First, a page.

As of July 5th, I've seen exactly 17 movies in the theaters thus far this year. That's roughly on a par with past years, although there have been opportunities this year in which I could have very easily gone to a show; I've simply passed them up. Nothing will ever again approach the halcyon days of 1986, the first year I began keeping track of my movie-going; by early July of that year, I had seen 66 movies. I would end the year with 102. You might ask: How did you find the time? My answer: I was unemployed. The obvious follow-up: Where did you find the money? My answer: I went to a lot of matinees. And ate a lot of Lance Nip-Chee Cracker packs for my meals. (That's a diehard movie fan for ya, folks.)
But I digress. What's up with 2010? To put it bluntly, it sucks. Nothing appeals to me. The reasons I've passed up a lot of films can be boiled down to these: The movies are bad, the movies are unappealing, the movies are getting terrible reviews, the movies have been dumbed down, lousy 3D rendering has gutted several decent ideas, and when an interesting idea does rear its inviting head, I can't get to it. Case in point: there's a new one out there called "Cyrus," a quirky indie comedy with good buzz, but its only available screen in the Baltimore metro area is the Landmark downtown, so I guess I'll wait until it hits On Demand or Netflix.
I've seen exactly two movies so far this year that I've flat-out loved: TOY STORY 3 and KICK-ASS. That's 2 out of 17. Only two movies that I would love to watch again, only two that I ever plan to add to my personal collection. That's a pretty crappy average, folks.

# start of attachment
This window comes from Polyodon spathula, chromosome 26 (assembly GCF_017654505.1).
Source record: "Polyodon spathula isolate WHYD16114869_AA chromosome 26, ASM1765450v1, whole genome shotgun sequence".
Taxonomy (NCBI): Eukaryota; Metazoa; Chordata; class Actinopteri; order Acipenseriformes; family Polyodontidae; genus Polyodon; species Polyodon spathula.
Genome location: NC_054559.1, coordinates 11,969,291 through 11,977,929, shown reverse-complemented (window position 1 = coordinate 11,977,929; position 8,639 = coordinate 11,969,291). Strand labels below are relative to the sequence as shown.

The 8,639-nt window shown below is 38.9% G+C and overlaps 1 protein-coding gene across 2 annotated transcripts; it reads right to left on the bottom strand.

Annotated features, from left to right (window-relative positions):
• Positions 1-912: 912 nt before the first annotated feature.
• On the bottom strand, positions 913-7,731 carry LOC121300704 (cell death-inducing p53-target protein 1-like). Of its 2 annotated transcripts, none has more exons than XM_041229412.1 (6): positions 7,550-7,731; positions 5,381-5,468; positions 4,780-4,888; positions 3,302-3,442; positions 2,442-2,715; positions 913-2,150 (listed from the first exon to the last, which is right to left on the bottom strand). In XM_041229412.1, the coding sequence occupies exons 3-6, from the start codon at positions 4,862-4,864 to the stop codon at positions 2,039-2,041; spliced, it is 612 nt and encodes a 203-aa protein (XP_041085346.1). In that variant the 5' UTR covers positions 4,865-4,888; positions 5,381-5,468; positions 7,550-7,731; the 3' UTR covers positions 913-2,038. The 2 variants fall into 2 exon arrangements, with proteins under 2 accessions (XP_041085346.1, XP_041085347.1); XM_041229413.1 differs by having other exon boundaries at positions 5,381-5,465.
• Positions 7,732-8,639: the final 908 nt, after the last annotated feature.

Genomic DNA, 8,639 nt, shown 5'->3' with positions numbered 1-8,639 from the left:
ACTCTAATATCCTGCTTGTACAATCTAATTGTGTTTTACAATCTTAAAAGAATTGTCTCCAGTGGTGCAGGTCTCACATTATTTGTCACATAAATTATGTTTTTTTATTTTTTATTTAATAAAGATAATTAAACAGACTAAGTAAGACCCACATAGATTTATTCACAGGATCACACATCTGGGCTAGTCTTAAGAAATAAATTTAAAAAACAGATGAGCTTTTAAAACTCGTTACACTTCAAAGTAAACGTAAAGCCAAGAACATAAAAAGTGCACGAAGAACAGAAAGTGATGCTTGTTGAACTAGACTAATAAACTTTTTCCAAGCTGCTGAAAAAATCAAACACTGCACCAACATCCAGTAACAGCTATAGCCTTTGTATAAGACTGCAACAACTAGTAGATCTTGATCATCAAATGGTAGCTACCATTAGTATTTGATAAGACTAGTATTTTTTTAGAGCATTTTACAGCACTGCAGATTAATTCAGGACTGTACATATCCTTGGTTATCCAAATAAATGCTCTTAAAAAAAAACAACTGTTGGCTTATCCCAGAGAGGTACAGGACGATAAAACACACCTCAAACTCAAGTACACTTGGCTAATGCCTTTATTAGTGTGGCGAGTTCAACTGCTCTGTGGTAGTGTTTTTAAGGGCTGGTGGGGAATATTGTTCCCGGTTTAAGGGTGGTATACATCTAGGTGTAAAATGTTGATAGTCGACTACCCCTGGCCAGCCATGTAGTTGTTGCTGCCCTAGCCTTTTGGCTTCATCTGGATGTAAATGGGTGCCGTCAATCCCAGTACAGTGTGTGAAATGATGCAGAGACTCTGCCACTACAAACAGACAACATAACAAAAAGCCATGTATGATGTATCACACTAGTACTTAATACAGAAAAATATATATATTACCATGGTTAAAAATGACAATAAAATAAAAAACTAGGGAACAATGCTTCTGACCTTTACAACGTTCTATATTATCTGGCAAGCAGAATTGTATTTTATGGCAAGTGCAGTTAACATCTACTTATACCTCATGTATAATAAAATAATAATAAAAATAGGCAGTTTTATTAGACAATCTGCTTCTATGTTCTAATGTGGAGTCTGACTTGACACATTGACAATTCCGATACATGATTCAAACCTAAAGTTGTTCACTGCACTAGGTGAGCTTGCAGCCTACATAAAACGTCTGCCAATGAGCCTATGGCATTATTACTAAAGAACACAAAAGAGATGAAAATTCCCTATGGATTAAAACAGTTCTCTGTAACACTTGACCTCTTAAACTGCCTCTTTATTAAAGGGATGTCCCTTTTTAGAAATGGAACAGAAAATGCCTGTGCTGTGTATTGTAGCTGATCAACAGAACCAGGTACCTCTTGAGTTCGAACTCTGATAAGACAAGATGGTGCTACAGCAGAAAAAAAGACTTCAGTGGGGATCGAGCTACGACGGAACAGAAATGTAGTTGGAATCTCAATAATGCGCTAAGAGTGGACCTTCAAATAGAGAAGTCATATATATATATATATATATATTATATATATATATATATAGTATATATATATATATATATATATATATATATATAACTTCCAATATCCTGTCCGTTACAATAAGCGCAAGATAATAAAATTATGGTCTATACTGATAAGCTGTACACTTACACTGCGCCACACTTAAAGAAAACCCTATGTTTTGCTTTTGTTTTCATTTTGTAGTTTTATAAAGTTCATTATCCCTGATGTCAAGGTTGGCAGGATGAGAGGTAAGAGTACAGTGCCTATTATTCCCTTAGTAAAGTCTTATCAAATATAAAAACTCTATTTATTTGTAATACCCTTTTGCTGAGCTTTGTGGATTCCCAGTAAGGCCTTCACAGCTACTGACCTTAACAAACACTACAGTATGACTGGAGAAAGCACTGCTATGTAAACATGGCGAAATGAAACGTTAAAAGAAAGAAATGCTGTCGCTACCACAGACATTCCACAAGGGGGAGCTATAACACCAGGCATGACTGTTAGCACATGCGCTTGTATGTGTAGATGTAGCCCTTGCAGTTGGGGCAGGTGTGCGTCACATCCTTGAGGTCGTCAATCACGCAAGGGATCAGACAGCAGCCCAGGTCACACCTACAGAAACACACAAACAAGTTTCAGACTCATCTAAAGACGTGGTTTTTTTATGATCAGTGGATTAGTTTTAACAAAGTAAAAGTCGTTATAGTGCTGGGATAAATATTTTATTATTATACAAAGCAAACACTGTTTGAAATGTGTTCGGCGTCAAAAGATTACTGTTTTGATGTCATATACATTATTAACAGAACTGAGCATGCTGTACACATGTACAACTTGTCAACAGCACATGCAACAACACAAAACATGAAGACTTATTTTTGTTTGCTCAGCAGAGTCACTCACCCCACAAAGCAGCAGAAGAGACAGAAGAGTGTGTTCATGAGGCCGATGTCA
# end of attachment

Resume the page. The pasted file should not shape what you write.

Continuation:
Oh, sure, there have been a few nice time-wasters. I liked HOT TUB TIME MACHINE, although its raunchy humor got a little predictable by the end. I liked IRON MAN 2, as far as sequels go, but it didn't have the same thrill as the original. I even liked GROWN UPS, which I saw last week with my wife and son. As Adam Sandler movies go, it was pretty good. Which is faint praise, I assure you.
But the disappointments have outnumbered the good ones, which is pretty surprising, considering how picky we are these days when it comes to spending our monthly mortgage payments on a night out at the movies. THE WOLFMAN was a major letdown, full of sound and fury and signifying exactly nada. CLASH OF THE TITANS was the first of what has turned out to be a truly distressing trend -- the bandwagon approach of redoing already-filmed prints with 3D effects. Trust me, they didn't help the movie at all. KNIGHT AND DAY (speaking of sound and fury signifying nothing) was a nasty sign that Tom Cruise's days as a blockbuster star may be numbered. And A NIGHTMARE ON ELM STREET -- well, the less said about that one, the better.
Where does that leave us for the rest of 2010? Well, if you're an Oscars buff, you're probably wondering where in hell they're going to come up with 10 Best Picture nominees. (The only one thus far that merits serious consideration would be TOY STORY 3. ) If you're a Christopher Nolan fan (or just a fan of movies in general), then you've got your fingers crossed for INCEPTION, opening July 16. If you're a Harry Potter fan, then you're waiting for November, when the first part of the Deathly Hallows finale hits screens. If you're worried that the rest of the year is going to follow the first half down the ol' Port-a-John (no relation), then you're probably already closing your eyes at that godawful trailer showing Jack Black's take on Gulliver's Travels.
Me, I'll be in line for INCEPTION. In the meantime, I'm reading a great book. (The Passage, by Justin Cronin) What a novel concept. (No pun intended.)